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3d Printing for Spatial Problem Solving

3d model of house and driveway

Inspired by an excellent seminar by our friends over at Form3d Services, we ran a small project to look into how 3d printing might help with spatial problem solving.  During the seminar, there was an interesting discussion on how 3d printing could help plan loadouts on supply vessels.   A 3d model of the deck of the ship with models of each piece of cargo used to plan the load-out and solve problems related to awkwardly shaped and outsize cargo.    However, I am sure there is more to planning the load on a ship than just the shape.   Weight is obviously important and there must be software out there that helps with planning how the cargo should be loaded.  However, there was a consensus in the audience that a physical desktop model might indeed be useful in some scenarios.

That got us thinking about a problem much closer to home (literally).  


We have some work planned to remodel and surface our driveway at home.   Our burgeoning household is up to three cars and we can only park two in the drive.  Also, a few of our neighbours have similarly aged offspring, and some of them are starting to add their own cars to our neighbourhood parking problem.  So,  how much bigger does our drive need to be to fit three cars, and how much of our front garden do I need to sacrifice to ensure no car gets boxed in?


There are a few of old-schools ways to plan this out. Graph-paper works well,  the driveway dimensions can be marked out and cut-out cars used to explore the options.   I could model this virtually and view it on a PC screen or VR headset.  Or,  I could create a 3d model and 3d print-it to get the tactile advantages of graph-paper with the interaction and realism of VR.

3d model

We modelled the house, driveway, walls and vehicles in Blender, our go-to choice of software for 3d modelling.    I chose a 1:100 scale ( 1 Blender Unit = 1mm in the 3d Print = 10cm in the real world) to keep the arithmetic simple.

The building plot actually has some slopes,  but this was not a significant factor in the problem to be solved.  We simplified the model by making ground-plane flat and adjusted the base of the buildings accordingly.    This allowed us to use some plastic board that we had in the workshop to mount the models.  The board takes pencil marks quite well which allowed us to draw and rub-out marks, ideal for sketching in where the new driveway and flowerbeds should go.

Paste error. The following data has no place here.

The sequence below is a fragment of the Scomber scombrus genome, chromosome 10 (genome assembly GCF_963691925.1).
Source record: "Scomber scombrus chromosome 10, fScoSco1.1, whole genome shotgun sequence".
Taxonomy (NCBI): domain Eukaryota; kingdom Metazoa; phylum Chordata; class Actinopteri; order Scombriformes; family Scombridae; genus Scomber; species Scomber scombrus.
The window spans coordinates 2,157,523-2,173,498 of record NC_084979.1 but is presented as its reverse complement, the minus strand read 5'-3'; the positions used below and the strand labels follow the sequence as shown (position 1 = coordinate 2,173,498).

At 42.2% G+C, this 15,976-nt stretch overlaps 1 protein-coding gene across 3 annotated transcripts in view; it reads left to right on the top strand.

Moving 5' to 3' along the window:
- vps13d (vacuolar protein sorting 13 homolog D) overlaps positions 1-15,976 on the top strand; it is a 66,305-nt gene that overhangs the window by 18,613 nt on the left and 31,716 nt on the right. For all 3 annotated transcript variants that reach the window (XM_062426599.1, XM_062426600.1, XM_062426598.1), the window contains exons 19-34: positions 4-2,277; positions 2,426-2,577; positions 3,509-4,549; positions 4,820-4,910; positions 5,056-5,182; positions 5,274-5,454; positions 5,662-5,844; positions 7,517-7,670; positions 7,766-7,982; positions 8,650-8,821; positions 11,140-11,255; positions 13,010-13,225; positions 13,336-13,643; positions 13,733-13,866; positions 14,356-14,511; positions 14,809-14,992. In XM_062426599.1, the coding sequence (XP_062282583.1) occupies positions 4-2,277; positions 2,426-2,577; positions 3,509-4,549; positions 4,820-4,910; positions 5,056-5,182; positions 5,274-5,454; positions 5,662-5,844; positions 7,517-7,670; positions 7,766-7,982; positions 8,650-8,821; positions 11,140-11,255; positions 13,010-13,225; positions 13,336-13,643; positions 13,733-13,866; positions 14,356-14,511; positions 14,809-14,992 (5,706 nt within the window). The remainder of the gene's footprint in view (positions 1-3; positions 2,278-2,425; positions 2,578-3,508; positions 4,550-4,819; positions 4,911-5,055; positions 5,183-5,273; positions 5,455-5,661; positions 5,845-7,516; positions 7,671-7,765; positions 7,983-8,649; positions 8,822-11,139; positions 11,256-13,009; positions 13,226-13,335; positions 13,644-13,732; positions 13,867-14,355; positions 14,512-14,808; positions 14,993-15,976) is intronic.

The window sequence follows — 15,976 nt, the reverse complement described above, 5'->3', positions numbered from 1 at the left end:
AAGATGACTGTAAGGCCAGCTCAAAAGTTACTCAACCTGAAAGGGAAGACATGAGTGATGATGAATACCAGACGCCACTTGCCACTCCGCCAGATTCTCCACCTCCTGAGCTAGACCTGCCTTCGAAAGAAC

The model of the house is simple block shapes.  Obviously care is needed to ensure the accuracy of the dimensions, but there is no need to go over the top in adding fine detail.   We left out drainpipes, guttering and detailing for roof tiles.    If we were making this model for public exhibition, we would want some of that detail included.

A quick google search yielded the physical dimensions of the cars we have.   An accurate representation of vehicle dimensions is good enough in this case, therefore  it was not important to create detailed car models.

3d model detail of driveway
Using a white baseboard allows pencil marks to be added and erased


Turns out I need to give up pretty much all of the front garden, save a small flower bed on the side, to driveway.  We were already planning to remove a section of the garden wall, but to make the plan work, we need an extra 1m of wall taken down so that everyone can get their car in and out without blocking access.  Identifying this ahead of time has saved us frustration and cost to rectify later.

Having a physical model on the table is a really useful way to approach this kind of problem.  We found that the model allowed everyone to get engaged in the discussion, explore the options and provide their input.   It is easier to visualise the final result in a 3d model than it would have been with a drawing on graph-paper and it was easier to get four people into one discussion  than it would have been with VR or on a PC where one person drives the mouse while the others look-on.

We’ve found that the biggest benefit of the physical model over the alternatives is the level of engagement you get in the discussion.  Which is why high-end architects use models to engage with clients and why local authorities and developers use them in their public consultations.   Our hope is that 3d printing brings these sorts of applications within the budgets of more modest projects like house extensions and driveways.

3d model of house and driveway

Modelling time:

Approx 4 hours (including checking measurements).

Print time:

Approx 16 hours (on a desktop FDM printer using finest quality setting and 30% infil).   This could have been done a lot faster with coarser print settings and less density on the infil.


If you would like to speak to us about how 3d printing might help your next project contact us here.

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